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I am currently studying TPL and have come up with the very first test that already does not produce the expected output. Is my code wrong or is it the expected result What puzzle me is the fact that I am starting 20 taks that does nothing but wait and I was expecting the all process to finish in 5s, it takes much more, furthermore I have task that now takes 10 s instead of the 5 expected.

Thanks for the help.

using System;
using System.Collections.Generic;
using System.Threading.Tasks;

namespace ConsoleApplication3Task
{
    class Program
    {
        static void Main(string[] args)
        {
            var tasks = new List<Task<string>>();
            for (var i = 0; i < 20; i++)
            {
                var task = Task.Factory.StartNew<string>((index) =>
                    {
                        var start = DateTime.UtcNow;
                        Task.Delay(TimeSpan.FromSeconds(5)).Wait();
                        var end = DateTime.UtcNow;
                        return string.Format("start={0}, duration={1} for task={2}", start.TimeOfDay, (end - start).TotalSeconds, index);
                    }, i);
                tasks.Add(task);
            }
            Task.WaitAll(tasks.ToArray());
            tasks.ForEach((t) => Console.WriteLine(t.Result));
        }
    }
}

and the output is:

start=10:07:19.8499784, duration=9,4992059 for task=0
start=10:07:19.8489785, duration=9,5002058 for task=1
start=10:07:19.8499784, duration=9,4992059 for task=2
start=10:07:19.8499784, duration=9,4992059 for task=3
start=10:07:19.8499784, duration=9,4992059 for task=4
start=10:07:19.8489785, duration=9,5002058 for task=5
start=10:07:19.8489785, duration=9,5002058 for task=6
start=10:07:19.8489785, duration=9,5002058 for task=7
start=10:07:20.8481051, duration=5,0016351 for task=8
start=10:07:21.8492322, duration=5,5006984 for task=9
start=10:07:22.8483595, duration=5,5046991 for task=10
start=10:07:23.8494862, duration=5,4996981 for task=11
start=10:07:24.8486135, duration=5,0006344 for task=12
start=10:07:25.8497402, duration=5,0116365 for task=13
start=10:07:25.8507412, duration=5,0106355 for task=14
start=10:07:26.8488675, duration=5,0096356 for task=15
start=10:07:27.3499306, duration=5,0076366 for task=16
start=10:07:27.3499306, duration=5,0076366 for task=17
start=10:07:28.3530586, duration=5,0126368 for task=18
start=10:07:28.3530586, duration=5,0126368 for task=19
Press any key to continue . . .
share|improve this question
    
Your tasks take 9.5, 5.5 and 5 seconds. The first 8 are all fired at the same time, but every task after that takes another second to start. Tasks start completing more quickly once that slow trickle of task starts starts. – zmbq Jun 7 '13 at 10:24
    
Try replacing Task.Delay with Thread.Sleep and see what happens. I'm curious. – zmbq Jun 7 '13 at 10:24
    
@zmbq I don't think using Thread.Sleep() would make any difference. Blocking wait is a blocking wait. – svick Jun 7 '13 at 10:46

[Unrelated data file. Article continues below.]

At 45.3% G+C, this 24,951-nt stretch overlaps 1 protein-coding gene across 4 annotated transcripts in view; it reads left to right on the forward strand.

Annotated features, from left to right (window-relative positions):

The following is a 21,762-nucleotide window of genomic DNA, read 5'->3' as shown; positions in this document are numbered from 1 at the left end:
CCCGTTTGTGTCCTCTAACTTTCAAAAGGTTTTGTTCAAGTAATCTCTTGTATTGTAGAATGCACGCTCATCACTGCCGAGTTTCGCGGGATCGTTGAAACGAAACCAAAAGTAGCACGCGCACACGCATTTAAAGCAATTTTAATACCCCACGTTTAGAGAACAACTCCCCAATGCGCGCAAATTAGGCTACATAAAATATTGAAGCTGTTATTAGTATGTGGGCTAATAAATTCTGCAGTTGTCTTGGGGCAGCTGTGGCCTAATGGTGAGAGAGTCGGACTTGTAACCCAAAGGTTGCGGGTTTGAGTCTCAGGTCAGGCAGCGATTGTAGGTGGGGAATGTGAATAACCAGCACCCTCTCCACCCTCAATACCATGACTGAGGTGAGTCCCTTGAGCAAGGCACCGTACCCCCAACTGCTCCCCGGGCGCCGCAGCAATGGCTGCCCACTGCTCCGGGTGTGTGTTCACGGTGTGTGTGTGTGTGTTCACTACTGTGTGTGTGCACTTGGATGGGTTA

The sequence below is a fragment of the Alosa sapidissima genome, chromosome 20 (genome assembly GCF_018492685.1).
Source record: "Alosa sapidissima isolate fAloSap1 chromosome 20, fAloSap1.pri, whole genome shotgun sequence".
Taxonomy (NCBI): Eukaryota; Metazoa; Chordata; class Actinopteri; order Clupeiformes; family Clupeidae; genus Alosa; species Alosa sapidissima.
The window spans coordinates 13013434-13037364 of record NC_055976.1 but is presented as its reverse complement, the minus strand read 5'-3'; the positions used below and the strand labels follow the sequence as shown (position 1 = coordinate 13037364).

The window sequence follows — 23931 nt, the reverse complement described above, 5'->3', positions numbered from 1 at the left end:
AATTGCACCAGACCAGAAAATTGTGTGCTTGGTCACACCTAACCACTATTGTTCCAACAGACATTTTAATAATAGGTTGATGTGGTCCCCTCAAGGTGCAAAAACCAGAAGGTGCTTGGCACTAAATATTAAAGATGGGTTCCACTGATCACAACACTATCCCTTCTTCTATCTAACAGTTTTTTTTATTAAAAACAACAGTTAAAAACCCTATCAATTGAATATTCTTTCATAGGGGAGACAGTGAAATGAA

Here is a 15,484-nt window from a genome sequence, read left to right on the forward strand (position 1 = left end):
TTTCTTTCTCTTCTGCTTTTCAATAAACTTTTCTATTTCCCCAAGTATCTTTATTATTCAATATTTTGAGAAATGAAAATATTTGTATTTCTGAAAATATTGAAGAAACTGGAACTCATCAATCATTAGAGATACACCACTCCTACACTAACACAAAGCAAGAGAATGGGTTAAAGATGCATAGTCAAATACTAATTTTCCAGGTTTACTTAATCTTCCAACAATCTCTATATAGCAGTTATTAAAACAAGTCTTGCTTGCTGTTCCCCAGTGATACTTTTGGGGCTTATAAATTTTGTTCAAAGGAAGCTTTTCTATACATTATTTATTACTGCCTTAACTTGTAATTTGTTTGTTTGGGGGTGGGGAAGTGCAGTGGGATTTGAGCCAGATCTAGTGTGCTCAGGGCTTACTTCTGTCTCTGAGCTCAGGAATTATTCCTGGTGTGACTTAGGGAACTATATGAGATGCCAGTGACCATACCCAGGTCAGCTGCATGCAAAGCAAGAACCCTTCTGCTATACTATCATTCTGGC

@zmbq: Using Thread.Sleep actually does. Now it takes excactly 5s to run the task. I think it is related to the fact that the task will not release the thread during that sleep. So it means that the behaviour is less volatile. Is there any way to achieve the same behviour with task ? Should I start new task and waitany to finish then start the next one ? Would it be the correct pattern to have task that last for 5s? – Dave Jun 7 '13 at 11:17

The reason this is happening is that the TPL (actually, the Thread Pool) throttles the number of threads that you can create at once. You should not alter this behaviour, since it's to stop loads of threads all being launched at once which can cause issues.

However, it is possible to increase the number of threads instantly available in the thread pool by using ThreadPool.SetMinThreads() like so:

ThreadPool.SetMinThreads(20, 20);

You should almost always only do this for test purposes though.

If you try adding that line to the start of your program, it will make it behave as expected.

Also note that the actual delay is coming from this line:

Task.Delay(TimeSpan.FromSeconds(5)).Wait();

The .Wait() is causing a threadpool thread to run, and it is being throttled so that it doesn't start immediately.

You can verify this by changing that line to:

Thread.Sleep(TimeSpan.FromSeconds(5));

Then you'll see that the thread takes 5 seconds even without using ThreadPool.SetMinThreads(20, 20);

share|improve this answer
    
That is a good point and will not try to change the ThreadPool default behaviour. I just try to understand why do I have task that will take 10s. I could have understand that task takes a little bit more than 5s but not 10. I have done the same test for 100 tasks and it takes forever where as all these tasks could have finished roughly 5s after they have been started( all at the same time roughly) – Dave Jun 7 '13 at 11:25
    
@Dave Well I tried adding that SetMinThreads() line, and it does make the tasks then take 5s each, so I'm sure that's what the problem is. – Matthew Watson Jun 7 '13 at 11:34
1  
@Dave Yes, so it's the fact that you're using Task.Delay() which causes another threadpool thread to run, and the creation of that thread is throttled.. If you change it to Thread.Sleep(TimeSpan.FromSeconds(5)); you'll see that the thread lasts for 5 seconds instead of 10 even when you don't call SetMinThreads() – Matthew Watson Jun 7 '13 at 11:43

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